Raindrops filled a few puddles inside the shell of Circle Food Store, the iconic domed Treme grocery store and community space, which has stood empty since the 2005 floods when 5 feet of water filled the landmark. It first opened in 1939 as the first African-American-owned grocery store in New Orleans. Today, city officials and owner Dwayne Boudreaux held a ceremonial groundbreaking and announced the store's reopening in summer 2013.
"This was an iconic place for so many of us. It was the hub of the 7th Ward," said Mayor Mitch Landrieu. "There are very few symbols of what New Orleans was and what it could be than Circle Food Store."
Last summer, Landrieu's office announced a $1 million loan from the Fresh Food Financing Initiative, which launched in March 2011 to offer low-cost, flexible financing to retailers looking to expand affordable fresh food options in under-served neighborhoods. FFRI is financed by $7 million in Disaster Community Development Block Grant funds, matched by the Hope Enterprise Corporation (totaling $14 million in FFRI funds).
Boudreaux told Gambit construction will likely begin next week and he anticipates the store reopening in July. Landrieu's economic development advisor Aimee Quirk said the store will employ 75 full- and part-time jobs.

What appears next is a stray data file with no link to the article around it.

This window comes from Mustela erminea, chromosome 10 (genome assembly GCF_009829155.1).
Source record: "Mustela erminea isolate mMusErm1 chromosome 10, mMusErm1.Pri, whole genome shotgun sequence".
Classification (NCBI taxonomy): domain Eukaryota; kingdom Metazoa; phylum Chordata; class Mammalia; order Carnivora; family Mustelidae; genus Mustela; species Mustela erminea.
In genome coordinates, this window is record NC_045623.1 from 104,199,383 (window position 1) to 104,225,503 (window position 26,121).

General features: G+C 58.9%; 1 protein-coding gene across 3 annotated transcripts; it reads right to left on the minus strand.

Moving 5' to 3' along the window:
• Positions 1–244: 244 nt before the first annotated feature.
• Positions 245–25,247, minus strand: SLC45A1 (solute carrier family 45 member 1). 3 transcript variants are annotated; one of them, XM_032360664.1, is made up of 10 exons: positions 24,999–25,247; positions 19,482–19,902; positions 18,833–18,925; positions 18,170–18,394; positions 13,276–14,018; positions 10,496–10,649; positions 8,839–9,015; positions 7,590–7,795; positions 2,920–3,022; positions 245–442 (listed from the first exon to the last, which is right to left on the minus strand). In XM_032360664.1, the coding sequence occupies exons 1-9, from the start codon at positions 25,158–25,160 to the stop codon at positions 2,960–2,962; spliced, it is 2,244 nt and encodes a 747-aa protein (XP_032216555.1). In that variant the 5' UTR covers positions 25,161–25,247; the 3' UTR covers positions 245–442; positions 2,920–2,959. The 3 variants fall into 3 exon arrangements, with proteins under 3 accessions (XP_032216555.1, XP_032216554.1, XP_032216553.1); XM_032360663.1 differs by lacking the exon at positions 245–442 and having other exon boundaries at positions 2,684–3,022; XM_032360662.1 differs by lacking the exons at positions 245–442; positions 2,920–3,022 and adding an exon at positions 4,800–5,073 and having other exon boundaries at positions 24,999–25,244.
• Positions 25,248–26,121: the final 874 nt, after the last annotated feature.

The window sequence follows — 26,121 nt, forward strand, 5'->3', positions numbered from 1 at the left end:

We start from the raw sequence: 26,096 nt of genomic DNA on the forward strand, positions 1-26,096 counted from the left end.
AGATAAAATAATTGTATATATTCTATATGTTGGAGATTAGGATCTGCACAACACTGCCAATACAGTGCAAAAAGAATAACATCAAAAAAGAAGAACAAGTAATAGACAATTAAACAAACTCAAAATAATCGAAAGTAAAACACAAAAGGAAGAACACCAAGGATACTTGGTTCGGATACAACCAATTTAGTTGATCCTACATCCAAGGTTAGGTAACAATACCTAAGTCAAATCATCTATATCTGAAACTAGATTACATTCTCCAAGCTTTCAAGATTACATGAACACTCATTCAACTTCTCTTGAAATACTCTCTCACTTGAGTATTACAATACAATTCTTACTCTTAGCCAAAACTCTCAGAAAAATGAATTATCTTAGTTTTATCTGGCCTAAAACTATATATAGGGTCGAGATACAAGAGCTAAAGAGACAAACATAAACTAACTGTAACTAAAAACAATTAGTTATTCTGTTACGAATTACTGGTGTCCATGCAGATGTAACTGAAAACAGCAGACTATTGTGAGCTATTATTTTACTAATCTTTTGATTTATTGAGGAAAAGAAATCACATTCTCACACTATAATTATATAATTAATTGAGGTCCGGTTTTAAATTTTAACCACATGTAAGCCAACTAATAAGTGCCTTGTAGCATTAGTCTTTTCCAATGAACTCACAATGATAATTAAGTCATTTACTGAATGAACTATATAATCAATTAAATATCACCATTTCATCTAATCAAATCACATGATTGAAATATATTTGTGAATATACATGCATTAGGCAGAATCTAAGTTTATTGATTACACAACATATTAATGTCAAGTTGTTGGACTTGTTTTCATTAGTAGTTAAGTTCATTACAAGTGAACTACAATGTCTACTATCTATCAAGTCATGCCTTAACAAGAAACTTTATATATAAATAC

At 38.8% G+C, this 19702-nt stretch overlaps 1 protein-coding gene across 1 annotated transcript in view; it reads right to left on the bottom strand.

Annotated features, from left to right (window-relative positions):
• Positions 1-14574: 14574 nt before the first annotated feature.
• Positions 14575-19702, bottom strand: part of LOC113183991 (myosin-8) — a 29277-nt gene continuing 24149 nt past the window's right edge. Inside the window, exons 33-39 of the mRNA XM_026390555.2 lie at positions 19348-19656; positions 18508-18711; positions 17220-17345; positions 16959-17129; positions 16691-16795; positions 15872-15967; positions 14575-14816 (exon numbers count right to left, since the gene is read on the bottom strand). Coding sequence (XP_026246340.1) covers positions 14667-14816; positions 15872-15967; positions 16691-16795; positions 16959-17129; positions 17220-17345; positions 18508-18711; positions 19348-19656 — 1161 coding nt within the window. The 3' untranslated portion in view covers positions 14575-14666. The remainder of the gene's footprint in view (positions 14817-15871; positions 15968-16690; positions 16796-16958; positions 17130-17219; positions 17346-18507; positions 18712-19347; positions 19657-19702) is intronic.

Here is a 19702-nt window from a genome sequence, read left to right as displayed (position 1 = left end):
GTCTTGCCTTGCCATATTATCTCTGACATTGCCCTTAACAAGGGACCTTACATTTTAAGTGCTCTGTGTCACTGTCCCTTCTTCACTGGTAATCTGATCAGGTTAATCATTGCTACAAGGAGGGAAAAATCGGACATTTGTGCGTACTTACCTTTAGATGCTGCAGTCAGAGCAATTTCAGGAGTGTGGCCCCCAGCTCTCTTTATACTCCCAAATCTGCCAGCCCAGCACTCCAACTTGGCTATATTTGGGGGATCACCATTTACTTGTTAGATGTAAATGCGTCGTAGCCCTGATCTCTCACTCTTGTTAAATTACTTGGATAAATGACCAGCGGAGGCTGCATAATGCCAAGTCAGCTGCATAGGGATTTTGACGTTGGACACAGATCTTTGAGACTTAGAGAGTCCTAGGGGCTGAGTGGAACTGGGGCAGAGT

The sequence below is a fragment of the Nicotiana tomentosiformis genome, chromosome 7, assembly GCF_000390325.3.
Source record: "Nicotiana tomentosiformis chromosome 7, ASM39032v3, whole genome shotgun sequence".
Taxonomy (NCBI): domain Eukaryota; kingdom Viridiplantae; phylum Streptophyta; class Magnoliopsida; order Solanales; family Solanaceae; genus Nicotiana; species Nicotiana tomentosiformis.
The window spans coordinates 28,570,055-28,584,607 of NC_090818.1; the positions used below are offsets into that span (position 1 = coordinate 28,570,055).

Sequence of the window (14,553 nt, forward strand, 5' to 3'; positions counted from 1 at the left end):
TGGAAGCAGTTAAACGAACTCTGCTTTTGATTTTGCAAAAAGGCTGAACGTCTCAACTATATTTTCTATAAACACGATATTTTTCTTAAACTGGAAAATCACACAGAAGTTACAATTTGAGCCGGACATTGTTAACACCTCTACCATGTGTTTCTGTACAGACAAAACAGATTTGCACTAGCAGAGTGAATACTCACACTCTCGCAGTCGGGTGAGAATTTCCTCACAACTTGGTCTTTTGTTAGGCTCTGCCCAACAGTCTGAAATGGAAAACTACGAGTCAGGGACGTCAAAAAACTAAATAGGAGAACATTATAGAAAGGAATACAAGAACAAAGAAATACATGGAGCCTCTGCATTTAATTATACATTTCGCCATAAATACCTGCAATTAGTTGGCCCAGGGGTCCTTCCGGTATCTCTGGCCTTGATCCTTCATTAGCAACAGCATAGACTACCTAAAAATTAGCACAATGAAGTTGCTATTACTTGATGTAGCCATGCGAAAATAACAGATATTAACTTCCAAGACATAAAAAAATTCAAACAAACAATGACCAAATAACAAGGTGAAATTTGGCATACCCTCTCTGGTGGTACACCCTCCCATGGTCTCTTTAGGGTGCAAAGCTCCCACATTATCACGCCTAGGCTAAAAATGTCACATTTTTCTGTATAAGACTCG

Photos taken from Interstate 10 above the store came to define the flood's impact in the wake of the 2005 floods. "I read somewhere that, 'Circle Food Store has drowned,'" Boudreaux said. "It's like we drowned, but we still had a heartbeat."
"That was the lowest point for me," said a teary-eyed New Orleans District D councilmember Cynthia Hedge-Morrell. "It dawned on me that we were under water. ... When Circle Food Store is back, I'm going to know New Orleans is really back."
District C councilmember Kristin Gisleson Palmer said fresh food access is one of the council's priorities — she noted the lack of grocery stores in her district, from Algiers to St. Claude and Claiborne avenues. "That's inexcusable," she said.
Landrieu said the store "will once again be the anchor of this community and spur economic development."